# Cantor's diagonal argument/Related Articles

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*See also changes related to Cantor's diagonal argument, or pages that link to Cantor's diagonal argument or to this page or whose text contains "Cantor's diagonal argument".*

## Parent topics

- Set theory [r]: Mathematical theory that models collections of (mathematical) objects and studies their properties.
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- Mathematical proof [r]:
*Add brief definition or description* - Georg Cantor [r]: (1845-1918) Danish-German mathematician who introduced set theory and the concept of transcendental numbers
^{[e]} - Cardinality [r]: The size, i.e., the number of elements, of a (possibly infinite) set.
^{[e]} - Power set [r]: The set of all subsets of a given set.
^{[e]} - Natural number [r]: An element of 1, 2, 3, 4, ..., often also including 0.
^{[e]} - Real number [r]: A limit of the Cauchy sequence of rational numbers.
^{[e]} - Countable set [r]: A set with as many elements as there are natural numbers, or less.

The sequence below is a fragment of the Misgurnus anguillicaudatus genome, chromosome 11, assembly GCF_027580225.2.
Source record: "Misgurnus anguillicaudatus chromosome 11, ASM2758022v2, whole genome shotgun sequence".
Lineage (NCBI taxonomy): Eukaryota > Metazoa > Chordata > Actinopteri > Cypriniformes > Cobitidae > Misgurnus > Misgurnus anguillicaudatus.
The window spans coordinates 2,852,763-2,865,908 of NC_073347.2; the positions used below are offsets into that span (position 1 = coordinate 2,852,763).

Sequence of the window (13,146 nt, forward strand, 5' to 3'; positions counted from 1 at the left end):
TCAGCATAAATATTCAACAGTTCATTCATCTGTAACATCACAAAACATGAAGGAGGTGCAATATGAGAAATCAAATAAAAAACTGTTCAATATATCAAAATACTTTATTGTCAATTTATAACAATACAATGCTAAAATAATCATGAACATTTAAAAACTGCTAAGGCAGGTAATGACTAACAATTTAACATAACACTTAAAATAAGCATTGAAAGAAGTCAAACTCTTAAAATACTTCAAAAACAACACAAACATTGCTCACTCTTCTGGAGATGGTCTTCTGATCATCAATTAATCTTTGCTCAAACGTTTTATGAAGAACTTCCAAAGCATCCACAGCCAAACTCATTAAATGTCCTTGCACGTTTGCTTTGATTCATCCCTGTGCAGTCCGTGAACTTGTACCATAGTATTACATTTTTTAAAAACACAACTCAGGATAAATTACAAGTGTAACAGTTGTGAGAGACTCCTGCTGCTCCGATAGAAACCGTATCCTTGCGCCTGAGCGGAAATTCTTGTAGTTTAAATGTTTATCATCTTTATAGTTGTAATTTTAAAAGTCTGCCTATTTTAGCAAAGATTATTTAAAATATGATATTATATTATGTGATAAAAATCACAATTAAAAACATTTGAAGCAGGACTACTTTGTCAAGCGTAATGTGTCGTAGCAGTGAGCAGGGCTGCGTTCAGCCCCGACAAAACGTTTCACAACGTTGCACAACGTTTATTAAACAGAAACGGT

^{[e]} - Halting problem [r]: The task to decide whether a certain computer (executing a certain program) will eventually stop.
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- Ampere's equation [r]: An expression for the magnetic force between two electric current-carrying wire segments.
^{[e]} - Laplace expansion (potential) [r]: An expansion by means of which the determinant of a matrix may be computed in terms of the determinants of all possible smaller square matrices contained in the original.
^{[e]} - Helmholtz decomposition [r]: Decomposition of a vector field in a transverse (divergence-free) and a longitudinal (curl-free) component.
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